Trimble v. Georgia

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Justia Opinion Summary

Appellant Mack Trimble was convicted of felony murder and related offenses in relation to the 2005 shooting death of Cegi Hall. He appealed, arguing that the evidence presented at trial supported a finding of voluntary manslaughter not felony murder. Further, he argued the trial court committed other, reversible errors, and that he received ineffective assistance of trial counsel. After review of the trial court record, the Supreme Court found no reversible error, and affirmed Trimble's convictions and sentence.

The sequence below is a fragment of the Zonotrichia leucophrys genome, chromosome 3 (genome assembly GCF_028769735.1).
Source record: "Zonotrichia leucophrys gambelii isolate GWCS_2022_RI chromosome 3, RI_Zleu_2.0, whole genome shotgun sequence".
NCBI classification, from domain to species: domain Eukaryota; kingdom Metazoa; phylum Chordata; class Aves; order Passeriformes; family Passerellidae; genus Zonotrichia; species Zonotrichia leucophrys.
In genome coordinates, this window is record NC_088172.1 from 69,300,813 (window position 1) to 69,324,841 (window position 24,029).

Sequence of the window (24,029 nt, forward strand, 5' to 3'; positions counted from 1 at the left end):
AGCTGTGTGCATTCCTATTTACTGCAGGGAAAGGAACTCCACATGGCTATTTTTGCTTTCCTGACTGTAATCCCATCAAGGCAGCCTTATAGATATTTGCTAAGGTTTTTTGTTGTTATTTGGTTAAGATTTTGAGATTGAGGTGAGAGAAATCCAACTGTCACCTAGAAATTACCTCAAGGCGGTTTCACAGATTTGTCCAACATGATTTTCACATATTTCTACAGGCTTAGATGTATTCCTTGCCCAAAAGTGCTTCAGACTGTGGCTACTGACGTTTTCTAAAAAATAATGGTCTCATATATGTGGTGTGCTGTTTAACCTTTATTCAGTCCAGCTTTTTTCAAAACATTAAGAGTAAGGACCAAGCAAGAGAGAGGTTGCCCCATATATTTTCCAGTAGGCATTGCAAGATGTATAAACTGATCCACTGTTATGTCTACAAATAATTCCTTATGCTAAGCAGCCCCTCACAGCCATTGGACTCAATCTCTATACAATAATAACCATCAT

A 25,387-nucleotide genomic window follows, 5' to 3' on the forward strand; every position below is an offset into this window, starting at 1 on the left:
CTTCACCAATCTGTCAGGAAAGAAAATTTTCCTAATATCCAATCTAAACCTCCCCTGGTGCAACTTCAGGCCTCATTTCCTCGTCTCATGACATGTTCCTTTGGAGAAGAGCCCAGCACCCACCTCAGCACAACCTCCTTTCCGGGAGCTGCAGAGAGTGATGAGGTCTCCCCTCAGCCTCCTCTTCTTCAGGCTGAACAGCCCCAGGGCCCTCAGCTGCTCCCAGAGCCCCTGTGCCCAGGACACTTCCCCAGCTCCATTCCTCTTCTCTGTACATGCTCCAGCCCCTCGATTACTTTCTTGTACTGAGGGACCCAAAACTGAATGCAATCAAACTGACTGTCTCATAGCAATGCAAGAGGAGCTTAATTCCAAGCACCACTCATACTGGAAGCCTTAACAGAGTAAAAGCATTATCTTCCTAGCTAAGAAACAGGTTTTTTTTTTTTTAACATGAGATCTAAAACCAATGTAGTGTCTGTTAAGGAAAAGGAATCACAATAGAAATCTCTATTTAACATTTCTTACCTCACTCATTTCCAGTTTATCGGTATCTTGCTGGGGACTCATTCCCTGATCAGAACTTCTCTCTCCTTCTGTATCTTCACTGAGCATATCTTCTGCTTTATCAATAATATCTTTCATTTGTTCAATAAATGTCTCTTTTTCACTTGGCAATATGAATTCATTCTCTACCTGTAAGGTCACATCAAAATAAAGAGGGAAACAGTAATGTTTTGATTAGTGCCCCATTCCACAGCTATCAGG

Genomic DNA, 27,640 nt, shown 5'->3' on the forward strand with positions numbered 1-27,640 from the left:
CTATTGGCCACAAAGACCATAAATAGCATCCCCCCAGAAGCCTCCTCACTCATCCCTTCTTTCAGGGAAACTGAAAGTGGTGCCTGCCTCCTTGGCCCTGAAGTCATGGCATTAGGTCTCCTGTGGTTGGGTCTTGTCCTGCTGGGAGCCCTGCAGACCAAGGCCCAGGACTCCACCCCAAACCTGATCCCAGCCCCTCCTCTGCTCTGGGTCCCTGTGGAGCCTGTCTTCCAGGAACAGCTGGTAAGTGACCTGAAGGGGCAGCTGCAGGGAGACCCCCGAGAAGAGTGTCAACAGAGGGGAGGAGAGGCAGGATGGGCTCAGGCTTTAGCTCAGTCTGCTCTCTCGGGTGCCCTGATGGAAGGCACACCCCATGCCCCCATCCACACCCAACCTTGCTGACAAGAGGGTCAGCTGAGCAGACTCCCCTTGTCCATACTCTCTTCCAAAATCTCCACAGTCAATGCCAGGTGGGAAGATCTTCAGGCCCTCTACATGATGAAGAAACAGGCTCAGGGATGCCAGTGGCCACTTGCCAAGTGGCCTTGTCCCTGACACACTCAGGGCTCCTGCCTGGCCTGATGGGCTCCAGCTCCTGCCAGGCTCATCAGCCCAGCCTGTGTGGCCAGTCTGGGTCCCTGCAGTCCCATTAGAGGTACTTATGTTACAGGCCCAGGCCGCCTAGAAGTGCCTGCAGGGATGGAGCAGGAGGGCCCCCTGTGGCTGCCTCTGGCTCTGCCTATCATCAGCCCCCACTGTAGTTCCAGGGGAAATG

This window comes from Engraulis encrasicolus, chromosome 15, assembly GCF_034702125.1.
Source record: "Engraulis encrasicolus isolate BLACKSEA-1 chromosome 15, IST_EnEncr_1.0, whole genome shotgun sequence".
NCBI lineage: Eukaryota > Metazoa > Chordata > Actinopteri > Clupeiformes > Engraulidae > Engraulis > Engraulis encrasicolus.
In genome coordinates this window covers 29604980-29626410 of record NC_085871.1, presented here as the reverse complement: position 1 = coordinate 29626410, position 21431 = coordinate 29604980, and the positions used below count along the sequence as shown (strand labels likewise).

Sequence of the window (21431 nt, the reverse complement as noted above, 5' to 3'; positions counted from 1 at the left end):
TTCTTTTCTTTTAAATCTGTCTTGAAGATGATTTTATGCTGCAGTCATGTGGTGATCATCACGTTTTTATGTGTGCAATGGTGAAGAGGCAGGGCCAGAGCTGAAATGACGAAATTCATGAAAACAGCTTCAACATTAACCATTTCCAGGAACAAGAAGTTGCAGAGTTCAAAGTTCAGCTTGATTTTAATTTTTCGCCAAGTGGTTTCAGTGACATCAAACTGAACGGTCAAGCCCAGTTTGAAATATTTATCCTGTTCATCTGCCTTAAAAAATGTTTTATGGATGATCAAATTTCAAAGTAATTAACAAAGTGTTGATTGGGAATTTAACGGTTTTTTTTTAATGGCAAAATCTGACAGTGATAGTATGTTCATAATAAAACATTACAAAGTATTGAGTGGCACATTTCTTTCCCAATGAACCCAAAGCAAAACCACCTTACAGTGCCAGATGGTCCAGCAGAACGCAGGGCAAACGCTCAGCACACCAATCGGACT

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In the Supreme Court of Georgia Decided: June 1, 2015 S15A0040. TRIMBLE v. THE STATE. HUNSTEIN, Justice. Appellant Mack Trimble was convicted of felony murder and related offenses in connection with the June 2005 shooting death of Cegi Hall. Trimble now appeals, contending the evidence supports a finding of voluntary manslaughter rather than felony murder and asserting several enumerations of trial error and ineffective assistance of counsel. Finding no error, we affirm.1 Viewed in the light most favorable to the jury’s verdicts, the evidence Trimble was indicted in September 2005 by a Colquitt County grand jury for felony murder, aggravated assault, two counts of possession of a firearm during the commission of a crime, and one count of firearm possession by a convicted felon. At the conclusion of a jury trial in 2006, Trimble was convicted on all counts and sentenced to a term of life plus fifteen years in prison. In October 2009, however, the trial court granted Trimble’s motion for new trial due to a juror’s failure to answer honestly a material question on voir dire. Trimble was re-tried in November 2011 and again convicted on all counts; he was sentenced to life plus two consecutive fiveyear terms. Trimble filed a timely motion for new trial on December 16, 2011, which he amended through new appellate counsel in October 2013. Following a hearing, the trial court denied the motion for new trial in an order entered on June 30, 2014. Trimble filed a notice of appeal on July 25, 2014. The appeal was docketed to the January 2015 term of this Court and was thereafter submitted for decision on the briefs. 1 adduced at trial established as follows. On June 5, 2005, Trimble killed Cegi Hall, his on-again, off-again girlfriend and the mother of his child. On the night of the incident, Trimble and the victim were at a social gathering and began arguing. Witnesses described seeing Trimble and the victim arguing and “tussling” and then hearing gunshots, after which the victim began running away and Trimble fired another shot, knocking the victim to the ground. Trimble walked over to the victim, put the gun to his head, fired a final shot in the air, and ran away. The victim was taken to the hospital, where she died of her injuries. A short time later, Trimble turned himself in at the county jail, telling the jail staff that he had just killed someone. In a statement to police, Trimble admitted that, after an initial unpleasant exchange with the victim that evening, he had retrieved a gun and returned to the gathering; the two resumed arguing, and at that point, Trimble stated, “I just pulled the gun out and I shot her.” After firing two initial shots, Trimble further recounted, he struggled with the victim for the gun, the victim started running away, and he shot her again. In the aftermath of the shooting, Trimble also admitted both to his own mother and to Hall’s mother that he had shot the victim. 2 At trial, Trimble testified in his own defense, describing the turbulent nature of his and Hall’s troubled relationship. Trimble testified that Hall was several years older than he, that the two had begun dating when he was 17, and that she was verbally abusive towards him. He also testified that, when she became pregnant with their first child, she failed to inform him and moved out of state until after the baby was born. After her return, they resumed their relationship, and in November 2004, Hall informed Trimble that she was again pregnant. Within weeks, the victim indicated her intention to have an abortion and, despite Trimble’s attempts to dissuade her, she did so in January 2005. Immediately prior to the shooting, Trimble testified, Hall had berated him, telling him that she was glad she had gone through with the abortion and sorry she had ever had a child with him. 1. The evidence as summarized above was sufficient to enable a rational trier of fact to conclude beyond a reasonable doubt that Trimble was guilty of the crimes of which he was convicted. Jackson v. Virginia, 443 U. S. 307 (99 SCt 2781, 61 LE2d 560) (1979). Though Trimble contends that the evidence supported a conviction for voluntary manslaughter rather than felony murder because the victim had provoked him in the moments before he shot her, this 3 issue was within the purview of the jury. See Sewell v. State, 283 Ga. 558 (1) (662 SE2d 537) (2008). Having been properly instructed regarding the lesser included offense and offered the option on the special verdict form of finding Trimble guilty of voluntary manslaughter, the jury acted within its discretion in rejecting Trimble’s claim of mitigating provocation. See id. at 559-560. 2. Trimble next contends that the trial court erred, following its grant of a new trial, in refusing to conduct a second Jackson-Denno2 hearing to consider anew the admissibility of Trimble’s custodial statement. It is undisputed that the trial court held a Jackson-Denno hearing prior to the first trial, at which several witnesses testified, and after which the trial court held Trimble’s statement to have been voluntary and therefore admissible at trial. Trimble does not challenge that ruling directly, but instead suggests that the grant of a new trial requires a fresh assessment of his custodial statement under OCGA § 5-5-48.2 Contrary to Trimble’s assertion, OCGA § 5-5-48 does not require de novo reconsideration of rulings made prior to the first trial, particularly where, as 2 Jackson v. Denno, 378 U.S. 368 (84 SCt 1774, 12 LEd2d 908) (1964). That Code section provides, “[w]hen a new trial has been granted by the court, the case shall be placed on the docket for trial as though no trial had been had, subject to the rules for continuances provided in this Code.” 2 4 here, there is no contention that additional evidence or changed circumstances would justify altering the prior ruling. This enumeration is without merit. 3. Trimble next contends that the trial court erred in failing to rule on his motion to quash the indictment on the ground that one of the grand jurors was a relative of the victim. This enumeration fails, not only because of a lack of evidence that the grand juror in question was actually related to the victim, but also because “the trial jury’s verdict of guilt beyond a reasonable doubt demonstrates that there was probable cause to charge the defendant [and] [t]herefore, any possible error was harmless.” Sallie v. State, 276 Ga. 506, 514 (14) (578 SE2d 444) (2003). 4. As to Trimble’s claim that the trial court erred in allowing the testimony of an assistant district attorney who had assisted the prosecution at Trimble’s first trial, Trimble failed to object to such testimony, and therefore this issue was not preserved for appellate review. See Babbage v. State, 296 Ga. 364 (4) (768 SE2d 461) (2015). 5. In his final enumeration, Trimble contends his trial counsel rendered ineffective assistance. To establish ineffective assistance of counsel, a defendant must show that (1) his trial counsel’s performance was professionally 5 deficient and (2) but for such deficient performance there is a reasonable probability that the result of the trial would have been different. Strickland v. Washington, 466 U. S. 668, 695 (104 SCt 2052, 80 LE2d 674) (1984); Wesley v. State, 286 Ga. 355 (3) (689 SE2d 280) (2010). Failure to prove either prong of the Strickland test is fatal to an appellant’s ineffectiveness claim. See Green v. State, 291 Ga. 579 (2) (731 SE2d 359) (2012). (a) Trimble first claims that trial counsel performed deficiently by failing to present evidence that he was overcome by a violent rage when Hall brought up the subject of the abortion. Trimble assails in particular counsel’s failure to identify the specific abortion clinic that performed the procedure. However, the record reflects that counsel did adduce testimony from Trimble and other defense witnesses regarding how upset he was about the abortion and specifically adduced testimony from Trimble that he had “flipped out” when the victim provoked him on the night of the shooting. In addition, Trimble fails to establish how identifying the abortion clinic would have bolstered his provocation theory, as there was no dispute that Hall had had an abortion or that Trimble knew and was upset about it. Trimble has thus failed to show either deficient performance or prejudice in this regard. 6 (b) Trimble also contends that trial counsel rendered ineffective assistance in failing to pursue the motion to quash the indictment based on the alleged familial relationship between a grand juror and the victim. As noted in Division 3, however, there was no merit to the motion to quash, and trial counsel cannot be held ineffective for failing to pursue a meritless motion. See Durden v. State, 293 Ga. 89 (6) (a) (744 SE2d 9) (2013), overruled on other grounds by Jeffrey v. State, 296 Ga. 713 (3) (770 SE2d 585) (2015). Judgment affirmed. All the Justices concur. 7